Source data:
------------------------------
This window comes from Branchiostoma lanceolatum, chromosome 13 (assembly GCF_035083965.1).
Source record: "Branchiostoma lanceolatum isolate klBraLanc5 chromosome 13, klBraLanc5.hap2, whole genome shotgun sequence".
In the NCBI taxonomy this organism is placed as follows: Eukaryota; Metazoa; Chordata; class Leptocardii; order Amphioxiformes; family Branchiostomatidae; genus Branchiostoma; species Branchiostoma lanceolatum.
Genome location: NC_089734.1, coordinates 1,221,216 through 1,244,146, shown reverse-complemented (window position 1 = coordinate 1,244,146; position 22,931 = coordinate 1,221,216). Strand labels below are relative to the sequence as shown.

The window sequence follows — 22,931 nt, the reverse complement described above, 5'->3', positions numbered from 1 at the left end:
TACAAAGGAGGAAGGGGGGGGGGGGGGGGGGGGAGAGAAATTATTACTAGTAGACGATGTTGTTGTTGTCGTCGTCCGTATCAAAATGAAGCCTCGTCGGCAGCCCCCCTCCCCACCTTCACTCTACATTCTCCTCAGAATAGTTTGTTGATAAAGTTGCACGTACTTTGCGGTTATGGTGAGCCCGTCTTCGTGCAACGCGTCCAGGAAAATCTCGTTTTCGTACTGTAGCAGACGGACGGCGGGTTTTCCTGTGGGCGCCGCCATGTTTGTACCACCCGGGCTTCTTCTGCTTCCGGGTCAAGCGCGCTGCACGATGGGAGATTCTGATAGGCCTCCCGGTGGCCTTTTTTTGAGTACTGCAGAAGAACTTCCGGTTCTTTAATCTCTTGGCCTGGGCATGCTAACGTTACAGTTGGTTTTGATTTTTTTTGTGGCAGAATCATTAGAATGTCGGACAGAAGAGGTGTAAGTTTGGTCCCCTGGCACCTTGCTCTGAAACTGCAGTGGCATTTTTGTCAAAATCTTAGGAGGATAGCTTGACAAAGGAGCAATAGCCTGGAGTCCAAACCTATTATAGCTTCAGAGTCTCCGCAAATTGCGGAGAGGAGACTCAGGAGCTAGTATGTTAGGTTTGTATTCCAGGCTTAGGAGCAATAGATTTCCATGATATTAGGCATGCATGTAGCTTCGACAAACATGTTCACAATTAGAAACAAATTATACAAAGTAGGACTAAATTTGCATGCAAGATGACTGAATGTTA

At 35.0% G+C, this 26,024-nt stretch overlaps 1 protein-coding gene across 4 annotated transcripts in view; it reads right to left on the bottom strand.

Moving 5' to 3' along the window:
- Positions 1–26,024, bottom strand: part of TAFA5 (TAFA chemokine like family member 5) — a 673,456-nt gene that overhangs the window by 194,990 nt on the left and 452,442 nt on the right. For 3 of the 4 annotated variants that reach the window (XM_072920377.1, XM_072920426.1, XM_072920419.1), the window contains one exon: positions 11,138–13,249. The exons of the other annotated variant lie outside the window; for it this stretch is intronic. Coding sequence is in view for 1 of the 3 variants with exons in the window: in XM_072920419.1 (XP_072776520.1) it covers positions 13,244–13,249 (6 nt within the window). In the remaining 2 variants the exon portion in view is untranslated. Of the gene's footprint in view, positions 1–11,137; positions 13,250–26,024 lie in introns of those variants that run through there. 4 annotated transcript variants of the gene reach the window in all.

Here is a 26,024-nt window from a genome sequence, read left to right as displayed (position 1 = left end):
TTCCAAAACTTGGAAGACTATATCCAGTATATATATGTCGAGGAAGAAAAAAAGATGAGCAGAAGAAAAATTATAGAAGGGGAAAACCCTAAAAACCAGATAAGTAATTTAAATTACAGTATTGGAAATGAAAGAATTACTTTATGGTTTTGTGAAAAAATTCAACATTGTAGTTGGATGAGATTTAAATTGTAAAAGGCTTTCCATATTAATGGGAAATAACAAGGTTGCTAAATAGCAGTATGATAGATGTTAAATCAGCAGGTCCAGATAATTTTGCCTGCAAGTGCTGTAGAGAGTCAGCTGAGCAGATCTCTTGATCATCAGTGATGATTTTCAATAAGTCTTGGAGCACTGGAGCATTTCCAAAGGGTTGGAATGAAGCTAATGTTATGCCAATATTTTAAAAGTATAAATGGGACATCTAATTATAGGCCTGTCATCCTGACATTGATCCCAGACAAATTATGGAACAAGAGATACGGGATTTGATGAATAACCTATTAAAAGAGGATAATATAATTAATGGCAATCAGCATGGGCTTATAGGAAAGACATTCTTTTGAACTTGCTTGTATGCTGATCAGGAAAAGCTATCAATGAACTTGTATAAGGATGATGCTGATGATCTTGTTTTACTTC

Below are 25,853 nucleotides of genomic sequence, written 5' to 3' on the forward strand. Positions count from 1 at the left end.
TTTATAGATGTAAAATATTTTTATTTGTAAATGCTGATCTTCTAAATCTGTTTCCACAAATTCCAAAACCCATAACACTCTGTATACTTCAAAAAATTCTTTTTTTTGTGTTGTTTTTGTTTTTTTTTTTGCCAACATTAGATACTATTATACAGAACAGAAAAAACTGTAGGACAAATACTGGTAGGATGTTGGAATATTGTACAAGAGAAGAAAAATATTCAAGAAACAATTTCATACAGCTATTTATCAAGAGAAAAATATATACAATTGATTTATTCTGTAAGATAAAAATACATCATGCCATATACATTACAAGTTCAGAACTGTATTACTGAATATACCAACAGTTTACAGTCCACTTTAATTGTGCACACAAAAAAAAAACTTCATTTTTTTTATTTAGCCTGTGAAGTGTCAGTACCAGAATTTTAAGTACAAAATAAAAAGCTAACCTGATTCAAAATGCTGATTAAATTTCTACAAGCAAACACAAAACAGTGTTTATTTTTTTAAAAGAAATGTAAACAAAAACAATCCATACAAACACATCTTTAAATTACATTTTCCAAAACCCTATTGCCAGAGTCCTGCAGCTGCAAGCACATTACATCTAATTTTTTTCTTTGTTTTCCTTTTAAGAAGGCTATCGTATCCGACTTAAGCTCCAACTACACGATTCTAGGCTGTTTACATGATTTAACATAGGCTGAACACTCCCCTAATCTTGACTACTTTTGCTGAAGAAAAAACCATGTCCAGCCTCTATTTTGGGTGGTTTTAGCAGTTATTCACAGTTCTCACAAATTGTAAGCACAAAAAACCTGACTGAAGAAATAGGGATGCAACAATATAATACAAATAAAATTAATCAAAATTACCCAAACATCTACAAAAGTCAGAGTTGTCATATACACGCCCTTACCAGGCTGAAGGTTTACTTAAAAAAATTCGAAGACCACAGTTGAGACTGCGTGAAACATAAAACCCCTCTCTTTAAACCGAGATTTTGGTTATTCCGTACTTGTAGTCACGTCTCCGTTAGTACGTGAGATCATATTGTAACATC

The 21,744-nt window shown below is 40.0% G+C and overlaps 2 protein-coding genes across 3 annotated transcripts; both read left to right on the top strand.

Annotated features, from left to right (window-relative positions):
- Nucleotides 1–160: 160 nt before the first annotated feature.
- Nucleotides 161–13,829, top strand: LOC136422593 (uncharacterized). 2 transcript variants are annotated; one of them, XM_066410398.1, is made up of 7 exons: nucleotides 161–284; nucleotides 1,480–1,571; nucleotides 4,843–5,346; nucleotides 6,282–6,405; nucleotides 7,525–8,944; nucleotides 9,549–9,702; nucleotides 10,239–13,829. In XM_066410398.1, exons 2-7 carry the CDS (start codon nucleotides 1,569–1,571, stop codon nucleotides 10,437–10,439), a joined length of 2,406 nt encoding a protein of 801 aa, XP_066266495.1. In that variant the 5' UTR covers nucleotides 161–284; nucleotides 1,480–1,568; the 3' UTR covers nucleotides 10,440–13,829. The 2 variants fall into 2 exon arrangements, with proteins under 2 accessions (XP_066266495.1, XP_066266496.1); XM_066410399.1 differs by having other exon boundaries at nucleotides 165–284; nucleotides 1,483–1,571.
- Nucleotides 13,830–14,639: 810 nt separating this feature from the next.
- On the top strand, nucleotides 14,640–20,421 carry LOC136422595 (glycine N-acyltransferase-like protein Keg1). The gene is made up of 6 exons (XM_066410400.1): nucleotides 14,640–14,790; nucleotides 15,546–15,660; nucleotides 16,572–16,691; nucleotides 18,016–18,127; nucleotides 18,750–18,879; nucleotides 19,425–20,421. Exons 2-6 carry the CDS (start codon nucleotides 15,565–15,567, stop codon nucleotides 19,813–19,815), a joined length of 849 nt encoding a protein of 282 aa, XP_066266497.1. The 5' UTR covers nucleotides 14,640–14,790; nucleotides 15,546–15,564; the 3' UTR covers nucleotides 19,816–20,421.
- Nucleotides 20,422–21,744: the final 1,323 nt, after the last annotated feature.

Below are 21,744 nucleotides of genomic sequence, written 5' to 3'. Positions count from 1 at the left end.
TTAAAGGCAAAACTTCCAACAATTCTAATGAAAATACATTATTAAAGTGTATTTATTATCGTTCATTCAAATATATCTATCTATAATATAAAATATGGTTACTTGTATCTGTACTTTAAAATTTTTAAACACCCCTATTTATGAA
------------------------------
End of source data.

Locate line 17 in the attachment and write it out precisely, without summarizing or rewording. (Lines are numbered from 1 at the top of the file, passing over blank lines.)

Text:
- Nucleotides 161–13,829, top strand: LOC136422593 (uncharacterized). 2 transcript variants are annotated; one of them, XM_066410398.1, is made up of 7 exons: nucleotides 161–284; nucleotides 1,480–1,571; nucleotides 4,843–5,346; nucleotides 6,282–6,405; nucleotides 7,525–8,944; nucleotides 9,549–9,702; nucleotides 10,239–13,829. In XM_066410398.1, exons 2-7 carry the CDS (start codon nucleotides 1,569–1,571, stop codon nucleotides 10,437–10,439), a joined length of 2,406 nt encoding a protein of 801 aa, XP_066266495.1. In that variant the 5' UTR covers nucleotides 161–284; nucleotides 1,480–1,568; the 3' UTR covers nucleotides 10,440–13,829. The 2 variants fall into 2 exon arrangements, with proteins under 2 accessions (XP_066266495.1, XP_066266496.1); XM_066410399.1 differs by having other exon boundaries at nucleotides 165–284; nucleotides 1,483–1,571.